They would get into a questioning mode that would feel very — I don’t want to say dismissive — I would just say rote. And I think we have to remember that this is a big moment in somebody's life. That doesn't mean that you have to burst into tears if someone talks to you about it. But just greeting it with, "I'm sorry" makes all the difference in the world.
As someone who heals and processes difficult emotions through comedy, do you ever have to remind yourself to turn it off, to not make a joke?
Well, one thing that's true about comics is that offstage, we're the most serious people in the world. We're so serious about joking around. It's like, what kind of asshole is serious about joking around? But I think it works a little differently than that. I'm a pretty emotional person. I'm pretty real with people offstage. I think when the comic comes out, it's a coping mechanism and you can deal with things in your life with a dark sense of humor if you're a stand-up comic. That is never far away from you. So there might be times when I might joke around about something happening or that happened to me, and have a close friend look at me with like, "C'mon, drop the shit for a minute. Tell me how you're really doing."
Do you remember the first joke you did that felt like you were stepping out and exposing yourself in a way that you hadn't before on stage?
I'm very proud of my sophomore album, Same Sex Symbol
. It was hard, all of the jokes on there were hard-won. I had been opening for other comics for a long time, working out that material, and those were straight comics. Some of them were men who were specifically known for having a more abrasive, one-liner sense of humor, and I would have to go out and tell these long meandering story jokes about how I’m a queer person and still get an audience that is not my audience on my side. I feel like when that album came out, it was a perfect snapshot of what it was like for me, doing comedy at that time. I was always introducing not just myself, but my entire demographic to every audience that I performed in front of.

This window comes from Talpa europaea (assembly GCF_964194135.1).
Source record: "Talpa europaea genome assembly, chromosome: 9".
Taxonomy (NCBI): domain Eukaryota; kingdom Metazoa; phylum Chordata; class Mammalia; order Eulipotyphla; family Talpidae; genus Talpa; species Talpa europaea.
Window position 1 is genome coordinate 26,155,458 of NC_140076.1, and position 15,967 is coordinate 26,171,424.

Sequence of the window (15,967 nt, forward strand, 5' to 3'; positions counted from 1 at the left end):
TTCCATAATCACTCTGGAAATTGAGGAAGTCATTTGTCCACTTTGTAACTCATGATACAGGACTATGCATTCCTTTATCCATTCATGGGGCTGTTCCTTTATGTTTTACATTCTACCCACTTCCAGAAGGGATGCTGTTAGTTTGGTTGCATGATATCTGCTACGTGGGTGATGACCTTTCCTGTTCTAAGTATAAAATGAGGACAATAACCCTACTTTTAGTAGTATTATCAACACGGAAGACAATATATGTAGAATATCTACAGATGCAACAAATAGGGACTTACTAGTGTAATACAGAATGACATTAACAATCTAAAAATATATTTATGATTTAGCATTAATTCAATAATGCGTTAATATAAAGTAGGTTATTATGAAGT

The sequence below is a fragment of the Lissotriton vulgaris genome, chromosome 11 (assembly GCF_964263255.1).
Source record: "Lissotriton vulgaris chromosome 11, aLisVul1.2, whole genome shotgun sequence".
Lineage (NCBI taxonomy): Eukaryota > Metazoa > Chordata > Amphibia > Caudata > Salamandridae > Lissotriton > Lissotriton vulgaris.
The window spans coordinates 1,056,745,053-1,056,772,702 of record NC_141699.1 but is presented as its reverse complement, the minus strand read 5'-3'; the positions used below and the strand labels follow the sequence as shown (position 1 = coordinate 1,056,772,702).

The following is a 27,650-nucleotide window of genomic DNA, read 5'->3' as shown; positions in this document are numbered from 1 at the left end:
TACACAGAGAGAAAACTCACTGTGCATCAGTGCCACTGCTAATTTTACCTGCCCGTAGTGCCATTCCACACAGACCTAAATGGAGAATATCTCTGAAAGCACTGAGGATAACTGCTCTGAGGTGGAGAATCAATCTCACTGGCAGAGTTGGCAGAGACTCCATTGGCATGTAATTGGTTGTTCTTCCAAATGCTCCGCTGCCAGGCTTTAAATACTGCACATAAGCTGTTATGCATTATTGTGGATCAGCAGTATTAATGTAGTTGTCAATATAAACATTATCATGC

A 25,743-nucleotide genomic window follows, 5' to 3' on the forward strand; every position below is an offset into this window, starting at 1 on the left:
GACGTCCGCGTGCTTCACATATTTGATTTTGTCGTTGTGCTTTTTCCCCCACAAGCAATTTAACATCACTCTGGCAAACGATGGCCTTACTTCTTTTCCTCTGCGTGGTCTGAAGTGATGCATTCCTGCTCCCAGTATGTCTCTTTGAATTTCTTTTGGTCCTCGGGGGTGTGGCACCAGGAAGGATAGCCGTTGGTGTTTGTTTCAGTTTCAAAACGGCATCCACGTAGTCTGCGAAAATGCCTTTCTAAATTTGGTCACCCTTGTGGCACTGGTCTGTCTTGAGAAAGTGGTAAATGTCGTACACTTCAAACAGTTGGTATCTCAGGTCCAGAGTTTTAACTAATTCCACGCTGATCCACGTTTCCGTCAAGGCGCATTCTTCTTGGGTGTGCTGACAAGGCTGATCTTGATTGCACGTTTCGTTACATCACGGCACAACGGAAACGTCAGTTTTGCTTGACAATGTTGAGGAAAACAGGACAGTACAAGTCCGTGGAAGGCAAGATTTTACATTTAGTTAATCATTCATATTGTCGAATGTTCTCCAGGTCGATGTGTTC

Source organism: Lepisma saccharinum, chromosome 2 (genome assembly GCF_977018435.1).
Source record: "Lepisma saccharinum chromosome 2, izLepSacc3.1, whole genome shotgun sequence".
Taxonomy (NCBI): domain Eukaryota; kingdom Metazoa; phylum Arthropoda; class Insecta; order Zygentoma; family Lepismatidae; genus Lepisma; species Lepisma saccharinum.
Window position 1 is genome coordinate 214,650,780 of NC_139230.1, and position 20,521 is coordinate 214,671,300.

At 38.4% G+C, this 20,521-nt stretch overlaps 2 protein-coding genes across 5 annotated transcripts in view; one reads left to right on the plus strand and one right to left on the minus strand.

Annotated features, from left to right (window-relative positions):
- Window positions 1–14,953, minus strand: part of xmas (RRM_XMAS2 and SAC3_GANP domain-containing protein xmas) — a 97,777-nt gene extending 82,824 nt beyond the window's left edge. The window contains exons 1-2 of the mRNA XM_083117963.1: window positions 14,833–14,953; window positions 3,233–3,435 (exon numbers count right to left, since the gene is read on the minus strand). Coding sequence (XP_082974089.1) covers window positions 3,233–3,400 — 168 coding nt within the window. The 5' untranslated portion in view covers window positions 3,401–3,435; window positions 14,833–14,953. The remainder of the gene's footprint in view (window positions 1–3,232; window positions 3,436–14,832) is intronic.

When you decided to name your last special Rape Jokes, was there anybody in your life that didn't want think that was a good idea?
There were people who I think were worried about me. I'm grateful that I have people like that in my life. The title, to me, is deliberately incendiary. I know it's an intense title, but if I don’t use that title, then people who are not actually talking about the topic, but just mentioning in passing, they get to own my story. I just didn't want that. You want to fight for rape jokes? If that's really important to you that every topic gets discussed, and you want to fight for your right to get on stage, then how about — what if there are rape jokes that are actually about rape? What if there are rape jokes that actually serve a purpose and are hard to tell? Not because you're saying "f*ck you" to an audience, but because you, the comic, are putting yourself in a tough position, as an artist. I'm so much more interested in that.
I was thinking about a scene in your show Take My Wife, when you're backstage watching a male comic do a rape joke, which ends with "Society won't believe a woman has been raped unless 48 other women claim they are raped by the same guy. That's why I only raped 47 women." That joke feels very real, like something you'd actually hear, the humor is the same. Can you tell me about writing that joke?
I think I wrote that joke. For a long period of time in my field, there's been this weird push back against what is deemed "PC culture." But that person who's pushing back on feeling entrapped by PC culture, I find that what they usually mean is that they don't want to be kind, because PC culture is usually kindness. The other thing I find they're pushing back against is artistic evolution. Because I don't assume, as a comic, that the same jokes I’m gonna tell today will work in three years. Or that I can use the same language today and in three years. I believe culture evolves, and language evolves. I believe that's often a person who's speaking from a position of enormous privilege that doesn’t usually have to worry about their evolution, because they're on top and people will just put up with whatever they're doing. But as a comic, No. 1, I want to work with kindness.